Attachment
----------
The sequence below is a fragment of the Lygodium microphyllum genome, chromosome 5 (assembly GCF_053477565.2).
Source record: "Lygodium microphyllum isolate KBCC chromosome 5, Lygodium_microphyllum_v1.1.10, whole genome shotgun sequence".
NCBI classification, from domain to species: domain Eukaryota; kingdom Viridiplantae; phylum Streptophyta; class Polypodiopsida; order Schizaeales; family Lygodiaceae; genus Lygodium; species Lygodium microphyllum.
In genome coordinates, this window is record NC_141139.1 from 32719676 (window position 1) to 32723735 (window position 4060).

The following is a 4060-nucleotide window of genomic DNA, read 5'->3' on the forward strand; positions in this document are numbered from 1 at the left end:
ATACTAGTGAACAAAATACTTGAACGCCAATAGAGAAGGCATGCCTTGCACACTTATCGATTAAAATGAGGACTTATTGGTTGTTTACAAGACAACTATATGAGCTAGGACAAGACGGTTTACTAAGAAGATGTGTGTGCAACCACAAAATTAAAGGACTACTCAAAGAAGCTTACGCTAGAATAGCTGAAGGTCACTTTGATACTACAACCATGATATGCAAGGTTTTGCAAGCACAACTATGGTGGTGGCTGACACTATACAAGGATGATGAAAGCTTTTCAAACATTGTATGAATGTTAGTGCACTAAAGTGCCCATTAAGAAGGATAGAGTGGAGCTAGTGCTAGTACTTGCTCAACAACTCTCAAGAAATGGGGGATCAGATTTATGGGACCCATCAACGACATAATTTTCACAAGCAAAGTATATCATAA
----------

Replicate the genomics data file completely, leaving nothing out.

The sequence below is a fragment of the Lygodium microphyllum genome, chromosome 5 (assembly GCF_053477565.2).
Source record: "Lygodium microphyllum isolate KBCC chromosome 5, Lygodium_microphyllum_v1.1.10, whole genome shotgun sequence".
NCBI classification, from domain to species: domain Eukaryota; kingdom Viridiplantae; phylum Streptophyta; class Polypodiopsida; order Schizaeales; family Lygodiaceae; genus Lygodium; species Lygodium microphyllum.
In genome coordinates, this window is record NC_141139.1 from 32719676 (window position 1) to 32723735 (window position 4060).

The following is a 4060-nucleotide window of genomic DNA, read 5'->3' on the forward strand; positions in this document are numbered from 1 at the left end:
ATACTAGTGAACAAAATACTTGAACGCCAATAGAGAAGGCATGCCTTGCACACTTATCGATTAAAATGAGGACTTATTGGTTGTTTACAAGACAACTATATGAGCTAGGACAAGACGGTTTACTAAGAAGATGTGTGTGCAACCACAAAATTAAAGGACTACTCAAAGAAGCTTACGCTAGAATAGCTGAAGGTCACTTTGATACTACAACCATGATATGCAAGGTTTTGCAAGCACAACTATGGTGGTGGCTGACACTATACAAGGATGATGAAAGCTTTTCAAACATTGTATGAATGTTAGTGCACTAAAGTGCCCATTAAGAAGGATAGAGTGGAGCTAGTGCTAGTACTTGCTCAACAACTCTCAAGAAATGGGGGATCAGATTTATGGGACCCATCAACGACATAATTTTCACAAGCAAAGTATATCATAA